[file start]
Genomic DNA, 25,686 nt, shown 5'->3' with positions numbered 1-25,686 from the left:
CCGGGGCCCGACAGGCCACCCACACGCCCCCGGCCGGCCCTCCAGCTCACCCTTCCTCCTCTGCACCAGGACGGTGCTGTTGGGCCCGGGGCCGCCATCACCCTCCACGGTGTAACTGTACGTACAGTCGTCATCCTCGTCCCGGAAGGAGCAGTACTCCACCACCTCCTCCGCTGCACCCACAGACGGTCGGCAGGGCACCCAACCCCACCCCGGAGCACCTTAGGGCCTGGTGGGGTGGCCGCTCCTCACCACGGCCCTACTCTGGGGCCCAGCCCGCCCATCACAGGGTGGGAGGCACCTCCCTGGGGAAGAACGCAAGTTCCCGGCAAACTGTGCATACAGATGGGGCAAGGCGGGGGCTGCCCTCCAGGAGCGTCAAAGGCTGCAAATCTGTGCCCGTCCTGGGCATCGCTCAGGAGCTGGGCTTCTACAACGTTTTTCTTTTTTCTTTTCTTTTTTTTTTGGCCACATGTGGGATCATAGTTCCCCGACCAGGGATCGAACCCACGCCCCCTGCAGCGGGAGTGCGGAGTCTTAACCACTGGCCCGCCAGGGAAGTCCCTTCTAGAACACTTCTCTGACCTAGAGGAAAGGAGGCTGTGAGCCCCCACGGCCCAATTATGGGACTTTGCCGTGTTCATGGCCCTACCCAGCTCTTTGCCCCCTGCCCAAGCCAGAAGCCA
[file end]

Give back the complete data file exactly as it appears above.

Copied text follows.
Genomic DNA, 25,686 nt, shown 5'->3' with positions numbered 1-25,686 from the left:
CCGGGGCCCGACAGGCCACCCACACGCCCCCGGCCGGCCCTCCAGCTCACCCTTCCTCCTCTGCACCAGGACGGTGCTGTTGGGCCCGGGGCCGCCATCACCCTCCACGGTGTAACTGTACGTACAGTCGTCATCCTCGTCCCGGAAGGAGCAGTACTCCACCACCTCCTCCGCTGCACCCACAGACGGTCGGCAGGGCACCCAACCCCACCCCGGAGCACCTTAGGGCCTGGTGGGGTGGCCGCTCCTCACCACGGCCCTACTCTGGGGCCCAGCCCGCCCATCACAGGGTGGGAGGCACCTCCCTGGGGAAGAACGCAAGTTCCCGGCAAACTGTGCATACAGATGGGGCAAGGCGGGGGCTGCCCTCCAGGAGCGTCAAAGGCTGCAAATCTGTGCCCGTCCTGGGCATCGCTCAGGAGCTGGGCTTCTACAACGTTTTTCTTTTTTCTTTTCTTTTTTTTTTGGCCACATGTGGGATCATAGTTCCCCGACCAGGGATCGAACCCACGCCCCCTGCAGCGGGAGTGCGGAGTCTTAACCACTGGCCCGCCAGGGAAGTCCCTTCTAGAACACTTCTCTGACCTAGAGGAAAGGAGGCTGTGAGCCCCCACGGCCCAATTATGGGACTTTGCCGTGTTCATGGCCCTACCCAGCTCTTTGCCCCCTGCCCAAGCCAGAAGCCA